The main point of this chapter is to defend a conception of objectivity in our normative thinking about justice. Against critics of the ‘Enlightenment tradition,’ Sen defends the idea that we should understand reason as the “ultimate arbitrator of ethical beliefs.” This is not because “reasoned scrutiny” can provide us with “any sure-fire way of getting things exactly right,” but rather because ethical thinking requires us to be “as objective as we reasonably can,” and reason is our only reliable way of doing this (p. 39). This role for reason is compatible, Sen points out, with recognizing the dangers of ‘overselling reason,’ or in being overconfident in the conclusions of our own reasoning. Sen also makes the point that our emotions pose no threat to, and should not be understood as hostile towards, our capacity for reason, despite the fact that historically many Enlightenment thinkers may have ignored or downplayed the cognitive role of the emotions (here Sen mentions, unsurprisingly, Smith and Hume as important exceptions). Nonetheless, “the need for reasoned scrutiny of psychological attitudes does not disappear even after the power of emotions is recognized” (p. 50). These general claims all strike me as correct and not especially controversial.
Sen also sketches some of the main elements of his account of ‘ethical objectivity’ in this chapter. One element is Adam Smith’s device of the ‘impartial spectator.’ Another is Rawlsian public reason. Public reason provides a ‘public framework of thought’ by means of which arguments can be made in a transparent and mutually justifiable way. Despite the differences amongst the different accounts of ethical objectivity mentioned in this chapter, Sen notes that “there is an essential similarity in their respective approaches to objectivity to the extent that objectivity is linked…by each of them to the ability to survive challenges from informed scrutiny coming from diverse quarters.” Despite appropriating Rawlsian public reason to his account of ethical objectivity, though, Sen asserts that “the principles that survive such scrutiny need not be a unique set,” (p.45) and that this marks a significant difference between his position and Rawls’s. (I don’t think that this is a fair interpretation of Rawls’s position in his later writings, but will postpone this discussion until next week.)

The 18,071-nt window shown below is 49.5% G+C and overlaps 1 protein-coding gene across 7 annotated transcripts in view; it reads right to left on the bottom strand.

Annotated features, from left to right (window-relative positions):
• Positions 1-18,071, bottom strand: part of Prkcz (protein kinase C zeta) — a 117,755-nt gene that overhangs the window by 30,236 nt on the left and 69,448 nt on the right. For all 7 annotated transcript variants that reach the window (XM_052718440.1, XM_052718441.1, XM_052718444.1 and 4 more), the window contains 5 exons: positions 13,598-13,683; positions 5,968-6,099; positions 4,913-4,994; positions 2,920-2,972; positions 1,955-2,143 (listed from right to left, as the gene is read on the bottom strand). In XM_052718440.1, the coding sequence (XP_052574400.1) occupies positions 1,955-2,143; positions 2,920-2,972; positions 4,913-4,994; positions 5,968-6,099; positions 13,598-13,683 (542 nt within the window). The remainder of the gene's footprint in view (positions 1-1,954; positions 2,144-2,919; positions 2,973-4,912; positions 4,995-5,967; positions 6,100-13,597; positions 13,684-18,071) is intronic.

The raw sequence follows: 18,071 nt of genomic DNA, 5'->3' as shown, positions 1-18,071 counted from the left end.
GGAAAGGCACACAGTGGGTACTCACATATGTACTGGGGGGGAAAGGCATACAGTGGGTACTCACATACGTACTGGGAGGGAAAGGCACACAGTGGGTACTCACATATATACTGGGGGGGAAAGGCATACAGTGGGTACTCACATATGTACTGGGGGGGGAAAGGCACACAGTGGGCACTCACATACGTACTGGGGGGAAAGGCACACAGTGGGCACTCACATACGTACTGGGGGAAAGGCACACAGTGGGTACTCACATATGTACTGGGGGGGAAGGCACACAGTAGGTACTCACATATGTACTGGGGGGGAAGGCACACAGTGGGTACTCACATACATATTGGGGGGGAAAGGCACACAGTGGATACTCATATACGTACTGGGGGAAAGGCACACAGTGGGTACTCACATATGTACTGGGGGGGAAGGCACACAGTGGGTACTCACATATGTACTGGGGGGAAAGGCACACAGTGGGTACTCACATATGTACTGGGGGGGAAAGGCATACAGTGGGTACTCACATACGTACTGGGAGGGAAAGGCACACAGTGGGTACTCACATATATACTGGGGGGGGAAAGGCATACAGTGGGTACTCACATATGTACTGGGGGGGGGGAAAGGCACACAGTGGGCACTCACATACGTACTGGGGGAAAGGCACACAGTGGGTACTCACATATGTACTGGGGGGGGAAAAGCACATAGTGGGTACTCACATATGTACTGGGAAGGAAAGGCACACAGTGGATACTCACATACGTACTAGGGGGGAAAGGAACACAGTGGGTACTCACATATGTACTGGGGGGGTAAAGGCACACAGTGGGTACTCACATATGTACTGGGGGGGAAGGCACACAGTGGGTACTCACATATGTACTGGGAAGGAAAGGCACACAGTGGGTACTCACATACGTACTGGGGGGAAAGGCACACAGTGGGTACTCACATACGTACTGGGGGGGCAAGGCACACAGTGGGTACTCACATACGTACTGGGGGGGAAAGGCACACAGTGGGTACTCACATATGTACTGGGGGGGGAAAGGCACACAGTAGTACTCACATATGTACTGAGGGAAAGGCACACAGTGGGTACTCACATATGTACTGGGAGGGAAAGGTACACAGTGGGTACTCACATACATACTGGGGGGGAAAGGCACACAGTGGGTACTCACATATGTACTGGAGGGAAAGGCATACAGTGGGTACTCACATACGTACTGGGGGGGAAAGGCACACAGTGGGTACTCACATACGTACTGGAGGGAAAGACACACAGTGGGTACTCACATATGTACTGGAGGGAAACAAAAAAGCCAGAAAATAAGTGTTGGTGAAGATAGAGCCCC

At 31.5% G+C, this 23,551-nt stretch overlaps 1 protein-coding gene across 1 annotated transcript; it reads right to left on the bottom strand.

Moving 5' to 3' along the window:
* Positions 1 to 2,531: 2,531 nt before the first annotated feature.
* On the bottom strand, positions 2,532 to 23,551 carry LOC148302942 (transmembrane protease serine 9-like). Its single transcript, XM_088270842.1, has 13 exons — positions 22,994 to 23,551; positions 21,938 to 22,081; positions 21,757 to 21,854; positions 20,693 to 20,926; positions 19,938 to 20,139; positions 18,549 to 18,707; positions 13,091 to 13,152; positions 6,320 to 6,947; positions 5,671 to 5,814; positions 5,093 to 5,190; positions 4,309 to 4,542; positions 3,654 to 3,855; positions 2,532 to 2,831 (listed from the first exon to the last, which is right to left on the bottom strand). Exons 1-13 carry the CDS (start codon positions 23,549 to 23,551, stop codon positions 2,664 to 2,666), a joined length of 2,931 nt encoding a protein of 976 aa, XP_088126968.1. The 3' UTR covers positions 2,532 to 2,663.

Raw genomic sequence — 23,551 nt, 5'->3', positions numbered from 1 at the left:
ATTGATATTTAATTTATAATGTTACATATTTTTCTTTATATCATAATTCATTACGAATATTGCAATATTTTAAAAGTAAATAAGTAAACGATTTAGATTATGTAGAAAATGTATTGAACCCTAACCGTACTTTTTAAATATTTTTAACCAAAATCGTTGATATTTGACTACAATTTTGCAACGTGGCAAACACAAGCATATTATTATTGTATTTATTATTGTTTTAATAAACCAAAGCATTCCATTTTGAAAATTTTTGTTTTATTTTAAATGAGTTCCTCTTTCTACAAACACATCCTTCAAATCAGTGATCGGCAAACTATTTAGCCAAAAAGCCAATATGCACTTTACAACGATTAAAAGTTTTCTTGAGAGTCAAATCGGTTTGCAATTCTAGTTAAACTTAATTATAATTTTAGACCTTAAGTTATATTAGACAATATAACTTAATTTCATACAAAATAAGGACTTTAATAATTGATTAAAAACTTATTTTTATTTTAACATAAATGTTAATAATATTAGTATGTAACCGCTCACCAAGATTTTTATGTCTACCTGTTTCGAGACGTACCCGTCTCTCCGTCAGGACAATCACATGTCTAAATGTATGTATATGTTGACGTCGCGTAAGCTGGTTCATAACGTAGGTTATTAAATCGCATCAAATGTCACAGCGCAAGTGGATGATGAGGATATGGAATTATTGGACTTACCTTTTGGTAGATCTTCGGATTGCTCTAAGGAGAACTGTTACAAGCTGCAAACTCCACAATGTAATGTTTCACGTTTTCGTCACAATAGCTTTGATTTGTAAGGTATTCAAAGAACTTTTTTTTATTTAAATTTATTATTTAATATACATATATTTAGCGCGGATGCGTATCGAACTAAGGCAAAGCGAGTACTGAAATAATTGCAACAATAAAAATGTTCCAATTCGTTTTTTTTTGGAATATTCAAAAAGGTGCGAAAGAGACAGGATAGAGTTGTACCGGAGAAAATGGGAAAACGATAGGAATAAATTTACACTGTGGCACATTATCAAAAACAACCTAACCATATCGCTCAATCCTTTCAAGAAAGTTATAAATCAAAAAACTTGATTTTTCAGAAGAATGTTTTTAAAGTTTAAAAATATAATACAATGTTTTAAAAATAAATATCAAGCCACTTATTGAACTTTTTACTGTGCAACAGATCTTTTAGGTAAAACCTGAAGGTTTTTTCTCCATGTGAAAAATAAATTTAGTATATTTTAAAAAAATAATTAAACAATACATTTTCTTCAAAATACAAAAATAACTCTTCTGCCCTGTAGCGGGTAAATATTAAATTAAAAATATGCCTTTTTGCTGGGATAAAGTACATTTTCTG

One potentially controversial claim is Sen’s assertion that Rawls’s and Habermas’s respective approaches to public justification ultimately do not differ much. “If people are capable of being reasonable in taking note of other people’s points of view and in welcoming information,” Sen writes, “then the gap between the two approaches would tend to be not necessarily momentous” (p. 43). I think that Sen is correct here (at least I think I do – I found his discussion in this section at times to be somewhat opaque), but then I haven’t read Habermas in years. I’d be curious to know what anyone better informed of Habermas’s criticisms of Rawls thinks.